Onto another 9 cards of the 2020 Final Edition set. We're very close to having less than 100 cards left to cover in this set, and I'm already setting up more Topps Cards That Should Have Been cards for after we're done here. Still, we have 2020 to keep wrapping up, so onward we go...
Card #217- Clayton Kershaw ASG, Los Angeles Dodgers
2020 marked the beginning of the Kershawnaissiance. After a few seasons of injuries, slightly more elevated ERAs [like 3], and stepping back to let Hyun-Jin Ryu and Walker Buehler excel, Clayton Kershaw finally struck back and had another classic, incredible year. So while I don't think he would have started the ASG for the NL, had the 2020 ASG happened, I think it'd be necessary for the home crowd at Dodger Stadium for Kersh to show up in some capacity. Whatever, it'll happen again soon.
Card #218- David Phelps, Philadelphia Phillies
Phelps was yet another attempt at revitalizing the sorry, pitiful Phillies bullpen last year, and after his impressive Brewers start, he was a fine idea, especially considering his prior connection to Phils skipper Joe Girardi. But...the ineptitude of the Philly bullpen sucked David Phelps in as well, with 12.91 ERA in 10 games. TWELVE...NINETY-ONE. And eleven earned runs a game, meaning 1 earned run per game, which no reliever wants. It was not a good stretch for Phelps. Thankfully, he's doing a lot better in Toronto right now.
Card #219- Jonathan Lucroy, Boston Red Sox
Another zero-year type card. Jonathan Lucroy was a spring training signee, after a disappointing end to the 2019 season with Chicago, in Boston. He'd be fighting for a backup role behind Christian Vazquez, and he was a bit removed from his career peak. So while he didn't make the team, he did squeeze in a single game of MLB service last year, without a place appearance or an at-bat. He was a defensive substitution, then he suddenly wasn't needed anymore. The Washington Nationals used Lucroy similarly in 2021 before setting him aside once Yan Gomes and Alex Avila returned.
Card #220- Brady Singer, Kansas City Royals
One of the big rookies out of camp last season. Brady Singer made the Royals to begin the season, and made the rotation right off the bat. While he took a bit to really get acclimated to AL play, Singer still finished strong in 2020, with a 4.06 ERA and 61 Ks in 12 games. He's currently a trusted lower-tier member of the rotation, behind Danny Duffy and...ERVIN SANTANA? THE HELL'S HE DOING HERE?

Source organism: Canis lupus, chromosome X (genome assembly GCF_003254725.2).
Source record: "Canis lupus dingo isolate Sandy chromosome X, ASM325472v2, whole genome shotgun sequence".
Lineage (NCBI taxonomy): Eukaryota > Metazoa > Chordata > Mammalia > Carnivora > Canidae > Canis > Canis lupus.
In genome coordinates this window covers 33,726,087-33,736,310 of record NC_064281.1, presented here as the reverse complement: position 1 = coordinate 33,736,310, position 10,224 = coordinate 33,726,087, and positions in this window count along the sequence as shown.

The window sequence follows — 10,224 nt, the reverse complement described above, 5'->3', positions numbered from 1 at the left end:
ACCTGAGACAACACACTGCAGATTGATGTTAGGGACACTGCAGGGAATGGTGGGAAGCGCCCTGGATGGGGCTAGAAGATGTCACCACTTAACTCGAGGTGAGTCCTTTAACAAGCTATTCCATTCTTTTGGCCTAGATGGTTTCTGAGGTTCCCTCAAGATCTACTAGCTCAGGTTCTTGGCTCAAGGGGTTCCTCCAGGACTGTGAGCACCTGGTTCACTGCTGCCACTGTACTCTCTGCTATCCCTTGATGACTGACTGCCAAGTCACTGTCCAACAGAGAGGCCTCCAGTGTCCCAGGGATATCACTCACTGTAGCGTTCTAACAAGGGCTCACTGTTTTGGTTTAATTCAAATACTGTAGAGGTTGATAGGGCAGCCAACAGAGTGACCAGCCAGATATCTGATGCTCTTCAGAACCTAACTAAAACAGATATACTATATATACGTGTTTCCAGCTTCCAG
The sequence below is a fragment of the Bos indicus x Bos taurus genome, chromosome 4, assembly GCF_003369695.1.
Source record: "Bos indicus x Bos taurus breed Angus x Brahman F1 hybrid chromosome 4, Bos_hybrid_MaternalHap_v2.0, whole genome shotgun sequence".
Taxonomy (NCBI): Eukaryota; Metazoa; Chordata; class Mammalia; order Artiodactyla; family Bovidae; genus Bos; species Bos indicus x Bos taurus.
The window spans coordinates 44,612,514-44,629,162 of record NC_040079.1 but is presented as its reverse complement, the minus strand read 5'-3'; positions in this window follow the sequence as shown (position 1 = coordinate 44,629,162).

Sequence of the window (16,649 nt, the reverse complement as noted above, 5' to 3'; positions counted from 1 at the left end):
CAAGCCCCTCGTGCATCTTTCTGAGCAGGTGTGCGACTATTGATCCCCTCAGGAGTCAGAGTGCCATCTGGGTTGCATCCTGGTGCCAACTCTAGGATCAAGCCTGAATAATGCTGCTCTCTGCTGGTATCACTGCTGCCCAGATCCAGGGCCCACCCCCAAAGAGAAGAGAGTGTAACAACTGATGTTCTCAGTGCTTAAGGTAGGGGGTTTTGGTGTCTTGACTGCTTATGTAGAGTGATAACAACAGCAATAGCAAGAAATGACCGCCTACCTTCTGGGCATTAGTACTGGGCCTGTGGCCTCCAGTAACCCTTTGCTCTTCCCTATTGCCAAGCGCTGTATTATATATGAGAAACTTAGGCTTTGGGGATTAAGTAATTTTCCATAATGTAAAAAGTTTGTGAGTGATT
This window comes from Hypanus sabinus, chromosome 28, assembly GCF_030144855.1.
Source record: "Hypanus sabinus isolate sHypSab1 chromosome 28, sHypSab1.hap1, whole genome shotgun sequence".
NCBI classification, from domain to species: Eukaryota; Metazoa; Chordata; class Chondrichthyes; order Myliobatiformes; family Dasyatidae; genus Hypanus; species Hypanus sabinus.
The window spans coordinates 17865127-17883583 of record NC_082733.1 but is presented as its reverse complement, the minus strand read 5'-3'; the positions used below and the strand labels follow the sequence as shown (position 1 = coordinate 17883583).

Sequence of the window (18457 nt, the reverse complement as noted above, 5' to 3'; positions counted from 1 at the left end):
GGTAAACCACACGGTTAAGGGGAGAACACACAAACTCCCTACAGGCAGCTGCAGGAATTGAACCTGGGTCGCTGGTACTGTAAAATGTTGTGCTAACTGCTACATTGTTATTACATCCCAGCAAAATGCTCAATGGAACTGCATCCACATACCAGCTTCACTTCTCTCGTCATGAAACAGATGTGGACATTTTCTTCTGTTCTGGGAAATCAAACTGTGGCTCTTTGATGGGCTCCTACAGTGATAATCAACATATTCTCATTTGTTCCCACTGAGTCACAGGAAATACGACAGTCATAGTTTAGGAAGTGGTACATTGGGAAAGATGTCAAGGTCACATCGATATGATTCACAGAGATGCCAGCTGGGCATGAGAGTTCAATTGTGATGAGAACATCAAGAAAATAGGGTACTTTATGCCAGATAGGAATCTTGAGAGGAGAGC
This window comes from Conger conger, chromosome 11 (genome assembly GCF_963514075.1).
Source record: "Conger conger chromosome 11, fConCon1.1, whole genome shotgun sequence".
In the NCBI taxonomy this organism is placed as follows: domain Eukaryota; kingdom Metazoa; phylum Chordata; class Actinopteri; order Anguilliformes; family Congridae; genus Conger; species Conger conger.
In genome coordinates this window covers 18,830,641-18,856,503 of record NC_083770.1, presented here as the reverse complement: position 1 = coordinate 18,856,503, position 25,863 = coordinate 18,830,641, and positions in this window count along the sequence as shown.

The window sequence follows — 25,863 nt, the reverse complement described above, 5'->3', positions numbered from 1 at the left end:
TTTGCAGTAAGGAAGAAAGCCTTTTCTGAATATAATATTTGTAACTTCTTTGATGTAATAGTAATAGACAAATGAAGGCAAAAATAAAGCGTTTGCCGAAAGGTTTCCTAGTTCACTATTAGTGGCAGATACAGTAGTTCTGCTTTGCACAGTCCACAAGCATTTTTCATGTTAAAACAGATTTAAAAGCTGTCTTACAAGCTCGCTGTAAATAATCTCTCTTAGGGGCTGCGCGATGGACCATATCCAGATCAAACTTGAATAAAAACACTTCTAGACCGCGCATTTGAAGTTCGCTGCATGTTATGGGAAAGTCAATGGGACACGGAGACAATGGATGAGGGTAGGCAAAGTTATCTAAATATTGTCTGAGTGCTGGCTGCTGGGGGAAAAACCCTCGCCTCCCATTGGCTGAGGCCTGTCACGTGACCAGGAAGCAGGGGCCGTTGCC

Card #221- Lance Lynn ASG, Texas Rangers
[Not sure why the siding isn't in this one. My apologies]
Lance Lynn had an even stronger 2020 in Arlington than he did a 2019. 89 Ks in 13 starts tells you everything you need to know about Lynn, as well as how dominant he can be even in a shortened season. Lynn would have been an easy pick for the ASG, as well as, most likely, the only Texas Ranger on the AL team. Lynn's taken a step down currently with the White Sox, but he's still capable of big games.
Card #222- Carlos Estevez, Colorado Rockies
I shouldn't have to explain to you all why a state known for its use of recreational drugs having a relief pitcher named Carlos Estevez is funny. Do a little research into stage names, maybe. Anyway, hotshot Carlos Estevez had another full season as relief specialist in Denver last year, and things went a little south compared to his usual numbers, with a 7.50 ERA in 26 games. He's off to a better start this year, though.
Card #223- Brock Holt, Washington Nationals
Brock Holt began the 2020 season as an infield option with the Milwaukee Brewers. Unfortunately, in 16 games with the Brewers, he could not hit for shit. So he was released, then almost immediately was picked up by the Nationals, a team still struggling to land on a competent infield picture. Holt was a pretty strong choice as a 2B/SS type, hitting .262 with 4 RBIs in 20 games. He's been pulling similar numbers in Arlington thus far, though he days of pulling higher than replacement level may be behind him.
Card #224- Framber Valdez, Houston Astros
Something aligned last year when Framber Valdez, Cristian Javier and Jose Urquidy were all active in the same rotation at the same time- other than, you know, the Astros pulling into the playoffs. All three homegrown latino talents were enough to provide an x-factor for the team, which is desperately needed in the absence of Justin Verlander, and Zack Greinke's better numbers. Valdez actually pitched more innings than any other Astros starter, had a 5-3 record with 76 Ks, and had a 3-1 record and a 1.88 ERA during the postseason, with 26 Ks as well. Valdez is currently injured, but like Verlander he'll likely be back with a vengeance rather soon.
Card #225- Jonathan Villar, Toronto Blue Jays
Since leaving the Baltimore Orioles, Jonathan Villar has played for three teams that have absolutely no room for him. The first was the Marlins, who brought him on for 2020, and had him hit .259 while also surrounded by more viable defensive options. So Villar was Miami's sole trade deadline loss, as he was acquired by fellow competitor the Blue Jays...who ALSO did not have a place for Villar, with an already-set infield. So Villar's .188 average really did nothing for them, postseason notwithstanding. And now Villar plays for the Mets, who ALSO kind of had their infield pretty tight before the season, and is mostly a bench bat type. Glad the O's got the last good numbers out of this guy, I guess.
The next 9 cards, which you'll see on Friday, feature one of the biggest rookies of 2021 and one of the biggest trade deadline deals of 2020.
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